“If we are serious about meeting our Paris climate commitments – and still more so if we want the UK to become carbon neutral by mid-century – then we are going to need equally serious and innovative thinking.  This report from Bright Blue sets out a series of steps to decarbonise UK gas and I hope will be taken by ministers as a blueprint for the next stage of reform.”

“In my own home region of Teesside, the Government has just committed to a £5bn ‘clean gas’ facility with carbon capture, usage and storage as an integral part of the vision.  There is a great and growing appetite among Parliamentarians for clear-sighted and ambitious energy policy-making and the time to act is now.”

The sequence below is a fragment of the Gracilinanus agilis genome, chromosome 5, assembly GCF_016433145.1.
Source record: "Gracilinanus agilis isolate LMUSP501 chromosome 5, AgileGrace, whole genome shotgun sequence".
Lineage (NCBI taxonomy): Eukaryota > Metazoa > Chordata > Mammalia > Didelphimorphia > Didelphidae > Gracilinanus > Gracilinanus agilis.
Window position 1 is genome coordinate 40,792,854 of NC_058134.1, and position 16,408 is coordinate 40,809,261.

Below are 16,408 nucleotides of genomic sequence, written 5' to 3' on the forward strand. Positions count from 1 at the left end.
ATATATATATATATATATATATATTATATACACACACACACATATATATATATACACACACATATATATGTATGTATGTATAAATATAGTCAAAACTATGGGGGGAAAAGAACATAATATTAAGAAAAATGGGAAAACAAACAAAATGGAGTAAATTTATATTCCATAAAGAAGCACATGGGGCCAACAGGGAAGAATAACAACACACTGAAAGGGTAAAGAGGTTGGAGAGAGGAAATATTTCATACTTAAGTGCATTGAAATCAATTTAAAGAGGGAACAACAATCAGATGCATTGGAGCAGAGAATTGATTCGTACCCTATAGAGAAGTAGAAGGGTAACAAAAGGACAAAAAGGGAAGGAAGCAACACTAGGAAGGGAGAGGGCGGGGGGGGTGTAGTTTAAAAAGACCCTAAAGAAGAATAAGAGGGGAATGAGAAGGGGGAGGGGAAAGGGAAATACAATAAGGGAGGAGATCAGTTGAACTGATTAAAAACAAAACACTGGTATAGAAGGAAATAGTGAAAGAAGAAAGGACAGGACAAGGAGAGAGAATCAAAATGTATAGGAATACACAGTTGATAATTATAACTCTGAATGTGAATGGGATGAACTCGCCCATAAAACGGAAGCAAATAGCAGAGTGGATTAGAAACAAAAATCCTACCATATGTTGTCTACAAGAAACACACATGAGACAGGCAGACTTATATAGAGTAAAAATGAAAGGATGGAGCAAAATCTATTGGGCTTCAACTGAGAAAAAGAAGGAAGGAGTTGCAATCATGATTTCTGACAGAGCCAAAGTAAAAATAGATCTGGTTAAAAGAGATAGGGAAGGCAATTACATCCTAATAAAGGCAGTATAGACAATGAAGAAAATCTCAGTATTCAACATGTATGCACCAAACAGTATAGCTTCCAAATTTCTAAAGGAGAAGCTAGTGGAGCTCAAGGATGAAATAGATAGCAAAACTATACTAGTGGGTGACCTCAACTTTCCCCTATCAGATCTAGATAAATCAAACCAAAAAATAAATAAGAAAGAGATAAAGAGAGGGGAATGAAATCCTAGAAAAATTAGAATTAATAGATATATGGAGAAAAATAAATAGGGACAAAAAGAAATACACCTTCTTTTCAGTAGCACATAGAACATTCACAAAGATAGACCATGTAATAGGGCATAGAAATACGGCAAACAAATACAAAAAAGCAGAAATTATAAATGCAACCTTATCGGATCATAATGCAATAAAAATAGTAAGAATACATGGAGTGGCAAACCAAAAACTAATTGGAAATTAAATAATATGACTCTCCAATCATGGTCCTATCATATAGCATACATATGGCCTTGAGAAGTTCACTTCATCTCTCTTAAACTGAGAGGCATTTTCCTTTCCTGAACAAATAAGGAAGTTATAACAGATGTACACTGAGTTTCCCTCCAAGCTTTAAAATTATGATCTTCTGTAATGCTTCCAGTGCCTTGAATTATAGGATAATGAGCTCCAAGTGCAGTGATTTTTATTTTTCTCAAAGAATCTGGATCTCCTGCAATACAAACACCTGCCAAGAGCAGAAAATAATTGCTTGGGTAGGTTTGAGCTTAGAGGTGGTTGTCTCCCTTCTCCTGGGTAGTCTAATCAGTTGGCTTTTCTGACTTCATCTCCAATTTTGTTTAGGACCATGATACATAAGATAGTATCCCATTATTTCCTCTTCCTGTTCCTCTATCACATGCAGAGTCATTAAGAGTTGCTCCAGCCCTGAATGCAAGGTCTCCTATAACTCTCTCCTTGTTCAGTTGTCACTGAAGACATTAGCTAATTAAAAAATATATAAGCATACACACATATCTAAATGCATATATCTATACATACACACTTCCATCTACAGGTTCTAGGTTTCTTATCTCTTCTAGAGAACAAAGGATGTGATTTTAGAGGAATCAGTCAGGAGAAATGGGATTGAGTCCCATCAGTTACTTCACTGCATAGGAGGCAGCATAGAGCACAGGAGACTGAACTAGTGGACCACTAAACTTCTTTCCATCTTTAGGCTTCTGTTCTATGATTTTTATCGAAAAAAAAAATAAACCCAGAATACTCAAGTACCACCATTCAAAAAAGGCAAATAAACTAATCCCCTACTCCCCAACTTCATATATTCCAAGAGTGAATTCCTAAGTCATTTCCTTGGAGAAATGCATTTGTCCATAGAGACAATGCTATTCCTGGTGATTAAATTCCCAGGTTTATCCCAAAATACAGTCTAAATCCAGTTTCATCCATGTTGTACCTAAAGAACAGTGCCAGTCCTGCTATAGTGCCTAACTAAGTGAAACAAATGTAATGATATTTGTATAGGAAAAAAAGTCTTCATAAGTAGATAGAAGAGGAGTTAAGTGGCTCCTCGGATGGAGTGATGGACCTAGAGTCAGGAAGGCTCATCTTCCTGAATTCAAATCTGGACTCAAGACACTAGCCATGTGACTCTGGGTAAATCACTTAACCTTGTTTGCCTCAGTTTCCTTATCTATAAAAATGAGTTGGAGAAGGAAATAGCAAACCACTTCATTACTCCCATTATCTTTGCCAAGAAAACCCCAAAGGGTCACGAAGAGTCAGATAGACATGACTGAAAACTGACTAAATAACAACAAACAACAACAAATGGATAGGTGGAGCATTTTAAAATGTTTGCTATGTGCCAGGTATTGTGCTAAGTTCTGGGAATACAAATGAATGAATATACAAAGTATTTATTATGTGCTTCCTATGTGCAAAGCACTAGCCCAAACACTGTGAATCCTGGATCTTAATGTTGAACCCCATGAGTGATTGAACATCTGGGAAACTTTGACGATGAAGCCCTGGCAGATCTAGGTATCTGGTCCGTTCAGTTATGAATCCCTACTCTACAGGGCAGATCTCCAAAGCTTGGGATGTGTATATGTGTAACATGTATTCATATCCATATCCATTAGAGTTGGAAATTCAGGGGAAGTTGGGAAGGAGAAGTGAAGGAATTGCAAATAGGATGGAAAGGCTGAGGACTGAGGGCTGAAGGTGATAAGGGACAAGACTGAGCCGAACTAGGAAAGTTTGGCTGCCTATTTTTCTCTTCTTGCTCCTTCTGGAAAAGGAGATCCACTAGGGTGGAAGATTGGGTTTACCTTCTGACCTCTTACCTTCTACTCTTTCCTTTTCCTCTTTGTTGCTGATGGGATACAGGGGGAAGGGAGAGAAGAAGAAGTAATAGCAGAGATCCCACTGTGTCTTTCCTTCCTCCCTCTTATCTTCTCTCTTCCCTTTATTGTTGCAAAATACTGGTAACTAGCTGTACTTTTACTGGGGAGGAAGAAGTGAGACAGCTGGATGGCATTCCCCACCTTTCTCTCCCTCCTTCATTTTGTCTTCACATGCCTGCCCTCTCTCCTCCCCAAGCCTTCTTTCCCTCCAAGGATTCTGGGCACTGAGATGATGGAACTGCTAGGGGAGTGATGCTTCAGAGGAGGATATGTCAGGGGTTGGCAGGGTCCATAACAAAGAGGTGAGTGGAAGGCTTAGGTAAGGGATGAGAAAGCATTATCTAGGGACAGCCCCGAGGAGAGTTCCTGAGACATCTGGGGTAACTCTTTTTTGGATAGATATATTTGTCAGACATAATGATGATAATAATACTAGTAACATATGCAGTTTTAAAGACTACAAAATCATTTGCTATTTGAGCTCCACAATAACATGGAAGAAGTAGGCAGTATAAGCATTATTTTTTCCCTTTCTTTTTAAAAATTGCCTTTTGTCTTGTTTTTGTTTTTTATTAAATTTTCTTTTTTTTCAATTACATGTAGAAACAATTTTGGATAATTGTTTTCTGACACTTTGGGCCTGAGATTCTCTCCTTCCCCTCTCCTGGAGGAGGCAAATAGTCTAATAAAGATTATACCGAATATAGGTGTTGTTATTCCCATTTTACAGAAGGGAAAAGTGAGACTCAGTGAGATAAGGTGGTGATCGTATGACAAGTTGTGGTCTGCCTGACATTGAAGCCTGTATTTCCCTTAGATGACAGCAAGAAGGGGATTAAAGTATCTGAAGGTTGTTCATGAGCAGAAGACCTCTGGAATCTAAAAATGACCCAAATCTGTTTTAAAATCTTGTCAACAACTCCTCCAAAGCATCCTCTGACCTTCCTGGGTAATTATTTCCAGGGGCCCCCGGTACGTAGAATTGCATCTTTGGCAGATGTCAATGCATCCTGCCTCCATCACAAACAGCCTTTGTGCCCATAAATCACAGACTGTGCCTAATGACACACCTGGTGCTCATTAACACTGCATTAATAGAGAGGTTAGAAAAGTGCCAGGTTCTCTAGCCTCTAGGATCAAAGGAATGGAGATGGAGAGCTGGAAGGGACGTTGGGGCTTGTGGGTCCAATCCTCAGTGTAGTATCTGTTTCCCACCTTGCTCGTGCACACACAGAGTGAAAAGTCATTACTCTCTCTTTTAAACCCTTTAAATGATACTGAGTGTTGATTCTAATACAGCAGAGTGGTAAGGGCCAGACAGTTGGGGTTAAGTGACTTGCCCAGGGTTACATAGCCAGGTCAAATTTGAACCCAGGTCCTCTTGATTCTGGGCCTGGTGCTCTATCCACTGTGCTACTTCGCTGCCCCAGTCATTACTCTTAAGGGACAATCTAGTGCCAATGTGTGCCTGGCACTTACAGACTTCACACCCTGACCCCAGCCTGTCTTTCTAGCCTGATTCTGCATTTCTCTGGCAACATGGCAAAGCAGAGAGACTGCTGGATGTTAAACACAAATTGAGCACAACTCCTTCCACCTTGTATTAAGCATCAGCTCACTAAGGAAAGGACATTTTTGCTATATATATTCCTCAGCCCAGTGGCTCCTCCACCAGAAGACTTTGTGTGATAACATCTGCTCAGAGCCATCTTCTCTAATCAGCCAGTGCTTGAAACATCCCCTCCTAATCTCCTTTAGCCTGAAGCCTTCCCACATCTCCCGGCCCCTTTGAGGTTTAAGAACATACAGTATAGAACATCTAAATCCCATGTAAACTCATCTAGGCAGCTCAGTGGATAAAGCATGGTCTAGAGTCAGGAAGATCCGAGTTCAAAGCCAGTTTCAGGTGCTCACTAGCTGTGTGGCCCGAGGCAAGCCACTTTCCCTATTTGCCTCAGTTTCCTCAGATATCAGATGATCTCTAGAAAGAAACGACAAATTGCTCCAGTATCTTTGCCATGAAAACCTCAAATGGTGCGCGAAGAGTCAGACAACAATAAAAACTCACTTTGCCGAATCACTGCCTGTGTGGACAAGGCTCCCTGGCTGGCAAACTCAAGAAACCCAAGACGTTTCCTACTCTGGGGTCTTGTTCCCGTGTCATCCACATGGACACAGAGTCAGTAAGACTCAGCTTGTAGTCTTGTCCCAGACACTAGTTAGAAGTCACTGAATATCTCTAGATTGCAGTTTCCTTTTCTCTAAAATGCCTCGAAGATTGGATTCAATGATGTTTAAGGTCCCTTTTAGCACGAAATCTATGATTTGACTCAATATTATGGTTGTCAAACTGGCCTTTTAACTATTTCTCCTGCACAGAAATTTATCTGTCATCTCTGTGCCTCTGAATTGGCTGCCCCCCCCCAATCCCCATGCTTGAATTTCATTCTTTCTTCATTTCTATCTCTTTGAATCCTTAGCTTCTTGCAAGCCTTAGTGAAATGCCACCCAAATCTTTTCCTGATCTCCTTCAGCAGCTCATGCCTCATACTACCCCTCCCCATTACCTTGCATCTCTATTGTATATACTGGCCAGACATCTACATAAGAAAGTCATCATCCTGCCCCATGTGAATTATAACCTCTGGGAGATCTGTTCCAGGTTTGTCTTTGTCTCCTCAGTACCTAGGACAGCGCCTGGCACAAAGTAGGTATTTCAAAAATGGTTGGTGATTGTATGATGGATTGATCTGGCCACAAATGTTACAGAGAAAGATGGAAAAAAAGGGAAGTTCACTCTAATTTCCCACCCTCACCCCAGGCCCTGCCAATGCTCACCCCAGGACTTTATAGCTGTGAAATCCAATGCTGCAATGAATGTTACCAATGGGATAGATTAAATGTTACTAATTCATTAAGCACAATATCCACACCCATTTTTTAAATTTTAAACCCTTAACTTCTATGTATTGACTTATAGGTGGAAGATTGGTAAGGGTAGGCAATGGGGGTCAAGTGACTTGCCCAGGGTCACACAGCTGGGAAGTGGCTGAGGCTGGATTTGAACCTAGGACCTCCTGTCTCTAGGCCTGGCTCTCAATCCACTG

Bright Blue’s main recommendations in Pressure in the pipeline are:

  • Establish a ‘low carbon gas obligation’ on gas suppliers in the next price control framework from April 2021 to incentivise the injection of low carbon gas flowing in the UK gas network. This would include a requirement for gas suppliers to deliver a steadily increasing proportion of low carbon gases – which includes biomethane, bioSNG and hydrogen – to the network. The proportion of low carbon gas injected into the gas network, and the trajectory for this over time, should be consistent with meeting the UK’s current and likely greenhouse gas emissions reduction target. Compliance with, and implementation of, this new ‘low carbon gas obligation’ would be overseen by Ofgem.